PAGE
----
As I post this latest article, I do realize that Food Poison Journal appears this week to be more like Raw Milk Journal. Believe it or not, we do make a genuine effort to post on a variety of foodborne illness-related subjects. With that in mind, I was tempted to refrain from posting another article on the subject today.  But with news emerging this week of yet another outbreak associated with raw milk consumption (this time Campylobacter from a Michigan farm), and Wall Street Journal writer Laura Landro’s excellent article today on the contentious raw milk debate, I had to post just one more.

Advocates of fresh-from-the-farm unprocessed foods tout "raw" milk as the ultimate health food, claiming it is rich in disease-fighting nutrients and healthy enzymes that are lost in pasteurization. But public health officials are unequivocal that the risks of fresh milk far outweigh any benefits, and that pasteurization—heating milk at temperatures high enough to kill harmful bacteria—is the only way to ensure its safety.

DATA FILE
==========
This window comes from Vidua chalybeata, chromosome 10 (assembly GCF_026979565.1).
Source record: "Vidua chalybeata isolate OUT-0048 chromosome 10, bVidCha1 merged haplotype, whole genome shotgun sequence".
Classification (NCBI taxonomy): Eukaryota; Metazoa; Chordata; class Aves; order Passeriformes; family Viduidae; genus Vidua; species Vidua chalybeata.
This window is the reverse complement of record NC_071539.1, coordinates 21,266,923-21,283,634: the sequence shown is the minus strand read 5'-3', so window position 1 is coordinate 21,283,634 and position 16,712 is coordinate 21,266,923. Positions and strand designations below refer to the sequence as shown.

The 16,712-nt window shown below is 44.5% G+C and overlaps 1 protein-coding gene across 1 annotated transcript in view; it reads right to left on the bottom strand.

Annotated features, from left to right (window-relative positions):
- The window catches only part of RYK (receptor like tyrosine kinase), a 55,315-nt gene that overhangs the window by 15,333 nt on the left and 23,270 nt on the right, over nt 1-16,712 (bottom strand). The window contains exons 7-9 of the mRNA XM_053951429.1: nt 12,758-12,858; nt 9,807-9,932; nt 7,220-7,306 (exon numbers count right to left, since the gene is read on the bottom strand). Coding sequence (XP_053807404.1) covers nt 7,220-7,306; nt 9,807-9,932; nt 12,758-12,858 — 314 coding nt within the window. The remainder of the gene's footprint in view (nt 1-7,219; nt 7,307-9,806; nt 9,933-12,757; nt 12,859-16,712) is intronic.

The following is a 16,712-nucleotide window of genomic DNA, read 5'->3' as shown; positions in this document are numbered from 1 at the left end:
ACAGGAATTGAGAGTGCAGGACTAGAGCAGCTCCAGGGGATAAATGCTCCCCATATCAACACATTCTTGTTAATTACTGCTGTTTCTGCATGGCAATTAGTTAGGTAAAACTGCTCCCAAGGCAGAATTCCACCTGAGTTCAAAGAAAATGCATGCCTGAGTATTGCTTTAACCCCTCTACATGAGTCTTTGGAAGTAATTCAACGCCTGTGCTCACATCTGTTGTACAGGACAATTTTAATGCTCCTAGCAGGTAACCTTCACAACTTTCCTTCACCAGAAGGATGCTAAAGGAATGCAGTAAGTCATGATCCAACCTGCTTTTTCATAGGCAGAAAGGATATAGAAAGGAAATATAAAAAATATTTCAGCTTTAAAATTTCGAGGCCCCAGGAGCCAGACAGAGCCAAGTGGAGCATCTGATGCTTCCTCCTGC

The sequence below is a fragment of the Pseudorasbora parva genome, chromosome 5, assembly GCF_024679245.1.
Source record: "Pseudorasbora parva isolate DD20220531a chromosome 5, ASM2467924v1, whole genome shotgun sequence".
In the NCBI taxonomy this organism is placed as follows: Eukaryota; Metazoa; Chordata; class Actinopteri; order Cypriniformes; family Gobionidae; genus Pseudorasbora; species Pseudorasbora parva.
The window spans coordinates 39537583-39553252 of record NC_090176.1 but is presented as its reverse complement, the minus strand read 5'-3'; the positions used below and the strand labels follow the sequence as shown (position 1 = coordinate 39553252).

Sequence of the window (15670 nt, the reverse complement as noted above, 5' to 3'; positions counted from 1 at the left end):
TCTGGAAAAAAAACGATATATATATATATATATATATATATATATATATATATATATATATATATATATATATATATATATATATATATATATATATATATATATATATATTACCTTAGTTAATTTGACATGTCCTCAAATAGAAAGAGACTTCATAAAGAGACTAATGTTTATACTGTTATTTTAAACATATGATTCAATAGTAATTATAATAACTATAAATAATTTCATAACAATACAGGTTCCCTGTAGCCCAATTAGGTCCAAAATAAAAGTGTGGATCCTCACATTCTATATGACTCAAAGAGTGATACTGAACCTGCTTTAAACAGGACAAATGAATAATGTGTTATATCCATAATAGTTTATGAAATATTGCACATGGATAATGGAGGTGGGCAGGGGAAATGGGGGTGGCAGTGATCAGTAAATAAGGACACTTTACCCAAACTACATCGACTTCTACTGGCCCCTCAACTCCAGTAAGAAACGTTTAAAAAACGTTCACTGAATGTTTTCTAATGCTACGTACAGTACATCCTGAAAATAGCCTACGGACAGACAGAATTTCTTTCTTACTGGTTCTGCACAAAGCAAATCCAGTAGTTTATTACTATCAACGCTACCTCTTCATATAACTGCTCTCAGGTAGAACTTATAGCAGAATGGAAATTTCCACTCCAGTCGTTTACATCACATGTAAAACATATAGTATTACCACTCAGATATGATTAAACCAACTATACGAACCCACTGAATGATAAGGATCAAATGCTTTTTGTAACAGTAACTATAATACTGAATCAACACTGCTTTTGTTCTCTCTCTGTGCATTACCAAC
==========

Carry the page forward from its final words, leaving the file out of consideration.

Now amid new reports of illnesses linked to raw milk the Centers for Disease Control and Prevention and the Food and Drug Administration are stepping up efforts to warn consumers of the dangers, and urging states to strengthen their regulations to minimize the hazards of raw milk. The FDA is also reviewing its policy covering hard cheeses made from raw milk, which are currently approved for sale if aged 60 days. A federal microbiology advisory committee has raised questions about whether that is sufficient to kill pathogens, as long believed.

On Friday, the FDA reported 12 new cases of illness in the Midwest linked to raw milk from a dairy contaminated with a dangerous bacterium, campylobacter. "Raw milk is inherently dangerous and should not be consumed by anyone, at any time, for any reason," says John Sheehan, director of the FDA’s division of plant- and dairy-food safety.

For the full article, click here.